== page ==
News Archive

posted 07/06/03

Sanchez Named Chairman Of Monterrey Bridge Coalition
Plans to coordinate anti-hunger group with Millennium Development Goals

Children walk through a maize field in Malawi, where poor soil nutrition often diminishes smallholder farmers' ability to feed their families. Photo by Lisa Dreier

Pedro Sanchez, Director of Tropical Agriculture at the Earth Institute at Columbia University, has been named honorary chairman of the Monterrey Bridge Coalition, a group that is working to reduce world hunger in a way that encourages sustainable development.

“As honorary chairman of the Monterrey Bridge Coalition, I hope to help spread the message that hunger and poverty can be drastically reduced in developing countries, and that this can be done in ways which are good for the environment,” says Sanchez. “For example, new agroforestry technologies that replenish soil fertility in African smallholder farmers’ fields also protect biodiversity in adjacent areas and sequester large quantities of carbon. While farmers are no longer hungry because of increased maize yields, they also are growing ample supplies of firewood so they do not have to go to nearby forests and deplete their remaining biodiversity.”

Sanchez won the World Food Prize last year, and is known for promoting the replenishment of depleted soils, especially in sub-Saharan Africa, as a basic need before many southern African nations can overcome chronic malnutrition.

Pedro Sanchez and Kenyan woman farmer Mama Tecla

Pedro Sanchez, new chairman of the Monterrey Bridge Coalition, works with Kenyan women farmers such as Mama Tecla, pictured at left, who is successfully practicing new agroforestry techniques to increase crop yields while preserving biodiversity. Photo by Lisa Dreier

The Monterrey Bridge Coalition was created in 2002 to bring together organizations that recognize the need for greater cooperation and mutual supportiveness among the intrinsically linked fields of agriculture, biodiversity, and poverty and hunger reduction. Its organizing committee consists of Future Harvest, the Equator Initiative, International Fund for Agricultural Development (IFAD), Inter-American Institute for Cooperation on Agriculture (IICA), the World Conservation Union (IUCN), the United Nations Development Programme (UNDP), and the Stakeholder Forum for Our Common Future.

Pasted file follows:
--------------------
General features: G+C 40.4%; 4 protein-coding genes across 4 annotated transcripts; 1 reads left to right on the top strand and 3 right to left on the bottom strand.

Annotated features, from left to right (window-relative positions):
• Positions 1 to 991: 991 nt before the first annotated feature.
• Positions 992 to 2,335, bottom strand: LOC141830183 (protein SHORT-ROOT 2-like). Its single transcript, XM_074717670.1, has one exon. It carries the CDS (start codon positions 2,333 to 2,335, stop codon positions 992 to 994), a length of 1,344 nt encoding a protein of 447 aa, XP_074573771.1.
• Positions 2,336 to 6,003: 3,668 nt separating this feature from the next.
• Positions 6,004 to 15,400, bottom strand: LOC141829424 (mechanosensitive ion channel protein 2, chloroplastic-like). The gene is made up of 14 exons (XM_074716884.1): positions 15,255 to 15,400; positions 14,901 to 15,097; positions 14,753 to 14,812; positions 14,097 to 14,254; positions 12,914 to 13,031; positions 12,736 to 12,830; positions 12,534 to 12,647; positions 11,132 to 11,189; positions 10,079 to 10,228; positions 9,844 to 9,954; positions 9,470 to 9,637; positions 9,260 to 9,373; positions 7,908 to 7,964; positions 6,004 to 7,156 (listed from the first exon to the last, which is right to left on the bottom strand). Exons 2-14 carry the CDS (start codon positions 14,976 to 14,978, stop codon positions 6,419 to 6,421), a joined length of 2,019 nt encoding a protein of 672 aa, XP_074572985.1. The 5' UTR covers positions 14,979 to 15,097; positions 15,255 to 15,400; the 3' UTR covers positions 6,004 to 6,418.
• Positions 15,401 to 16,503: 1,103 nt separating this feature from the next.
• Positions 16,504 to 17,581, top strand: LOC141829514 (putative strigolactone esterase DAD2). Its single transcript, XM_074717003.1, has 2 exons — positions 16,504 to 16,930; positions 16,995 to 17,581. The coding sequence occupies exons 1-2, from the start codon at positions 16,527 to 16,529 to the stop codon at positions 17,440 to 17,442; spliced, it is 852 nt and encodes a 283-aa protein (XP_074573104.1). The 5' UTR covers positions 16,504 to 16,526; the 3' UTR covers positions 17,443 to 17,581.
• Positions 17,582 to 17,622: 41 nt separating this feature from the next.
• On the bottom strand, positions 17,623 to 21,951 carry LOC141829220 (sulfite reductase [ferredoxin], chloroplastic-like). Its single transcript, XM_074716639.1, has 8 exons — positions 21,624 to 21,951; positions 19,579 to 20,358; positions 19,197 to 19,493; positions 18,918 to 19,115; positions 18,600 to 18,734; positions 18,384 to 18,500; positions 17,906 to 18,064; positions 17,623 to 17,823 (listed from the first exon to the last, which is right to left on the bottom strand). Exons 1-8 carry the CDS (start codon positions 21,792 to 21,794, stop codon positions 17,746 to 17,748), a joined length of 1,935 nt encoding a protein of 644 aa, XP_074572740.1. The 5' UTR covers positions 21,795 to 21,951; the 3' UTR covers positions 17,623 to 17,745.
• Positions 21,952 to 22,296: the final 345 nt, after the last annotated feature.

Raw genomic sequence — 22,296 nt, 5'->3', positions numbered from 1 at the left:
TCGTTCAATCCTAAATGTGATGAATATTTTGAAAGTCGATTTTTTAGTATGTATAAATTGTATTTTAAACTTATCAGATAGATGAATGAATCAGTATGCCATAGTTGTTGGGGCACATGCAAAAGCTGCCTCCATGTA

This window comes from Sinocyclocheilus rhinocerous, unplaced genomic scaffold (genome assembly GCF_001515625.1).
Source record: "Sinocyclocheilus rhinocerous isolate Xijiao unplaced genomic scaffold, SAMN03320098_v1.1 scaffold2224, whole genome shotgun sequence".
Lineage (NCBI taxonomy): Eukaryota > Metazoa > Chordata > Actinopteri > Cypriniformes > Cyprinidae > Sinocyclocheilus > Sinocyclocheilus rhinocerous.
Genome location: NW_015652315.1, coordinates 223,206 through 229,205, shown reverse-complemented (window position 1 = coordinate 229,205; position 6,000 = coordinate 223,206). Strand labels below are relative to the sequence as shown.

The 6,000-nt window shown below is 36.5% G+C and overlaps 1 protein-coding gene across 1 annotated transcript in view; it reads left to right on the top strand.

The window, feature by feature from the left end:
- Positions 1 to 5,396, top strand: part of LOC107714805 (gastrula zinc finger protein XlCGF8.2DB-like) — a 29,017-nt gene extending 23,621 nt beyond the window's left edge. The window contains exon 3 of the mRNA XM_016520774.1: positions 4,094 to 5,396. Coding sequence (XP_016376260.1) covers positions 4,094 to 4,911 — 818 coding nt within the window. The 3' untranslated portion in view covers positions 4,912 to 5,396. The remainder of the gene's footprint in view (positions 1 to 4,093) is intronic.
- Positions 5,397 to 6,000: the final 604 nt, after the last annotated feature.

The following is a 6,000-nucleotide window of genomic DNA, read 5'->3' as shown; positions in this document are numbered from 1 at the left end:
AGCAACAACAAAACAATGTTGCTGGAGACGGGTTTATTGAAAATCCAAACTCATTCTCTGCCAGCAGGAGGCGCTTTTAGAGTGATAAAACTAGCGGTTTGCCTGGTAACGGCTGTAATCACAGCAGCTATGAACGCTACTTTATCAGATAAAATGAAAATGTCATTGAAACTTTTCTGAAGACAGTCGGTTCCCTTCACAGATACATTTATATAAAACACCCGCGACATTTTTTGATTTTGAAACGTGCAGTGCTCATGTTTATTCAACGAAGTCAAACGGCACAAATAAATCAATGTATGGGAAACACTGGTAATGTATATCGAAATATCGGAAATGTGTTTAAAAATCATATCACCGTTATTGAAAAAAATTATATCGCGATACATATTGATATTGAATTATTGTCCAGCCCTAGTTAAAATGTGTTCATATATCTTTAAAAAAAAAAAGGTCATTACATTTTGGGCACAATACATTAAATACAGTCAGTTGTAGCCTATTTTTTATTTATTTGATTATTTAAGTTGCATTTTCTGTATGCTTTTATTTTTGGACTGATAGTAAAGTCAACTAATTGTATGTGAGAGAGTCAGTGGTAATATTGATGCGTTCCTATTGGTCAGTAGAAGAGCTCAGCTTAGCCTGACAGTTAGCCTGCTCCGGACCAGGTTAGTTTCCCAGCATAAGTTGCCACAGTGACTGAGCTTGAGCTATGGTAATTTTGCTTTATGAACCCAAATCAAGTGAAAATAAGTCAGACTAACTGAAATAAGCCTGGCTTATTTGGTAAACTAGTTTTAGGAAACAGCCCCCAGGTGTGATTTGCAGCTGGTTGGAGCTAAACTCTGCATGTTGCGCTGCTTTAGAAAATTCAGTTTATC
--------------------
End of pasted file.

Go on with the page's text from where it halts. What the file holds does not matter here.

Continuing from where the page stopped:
On June 2-3, 2003, the Coalition convened a meeting called the Monterrey Action Summit. Participants at this meeting linked their anti-hunger plan to the United Nations’ Millennium Development Goals for reducing world hunger by half by the year 2015. Sanchez is the head of the Millennium Development Project’s Hunger Task Force (for more information see www.earth.columbia.edu/ millennium_project.html).

Participants explored ways in which increased food production to feed the rural poor can be made compatible with natural resource management and biodiversity stewardship. They also examined how international trade and domestic subsidy policies can be reformed to encourage sustainable development. Participants issued a document called “A Call to Action,” which outlined several policy objectives.

In the case of tropical and subtropical countries and specifically Sub-Saharan Africa, the participants endorsed a three-pronged approach to be undertaken at the community scale.

  • Drastically increase agricultural productivity primarily through investments in soil fertility, small-scale water management and protection and enhancement of local biodiversity.
  • Make rural and national markets work for the poor with better storage facilities, farmer cooperatives and basic infrastructure such as roads.
  • Make schools a vehicle in which better nutrition from locally produced food can be provided.

In his one-year term as honorary chairman of the Monterrey Bridge Coalition, Sanchez hopes to coordinate its advocacy with the needs outlined by the Millennium Development Project’s Hunger Task Force.

The Earth Institute at Columbia University is among the world’s leading academic centers for the integrated study of Earth, its environment, and society. The Earth Institute builds upon excellence in the core disciplines—earth sciences, biological sciences, engineering sciences, social sciences and health sciences—and stresses cross-disciplinary approaches to complex problems. Through its research, training and global partnerships, it mobilizes science and technology to advance sustainable development, while placing special emphasis on the needs of the world’s poor.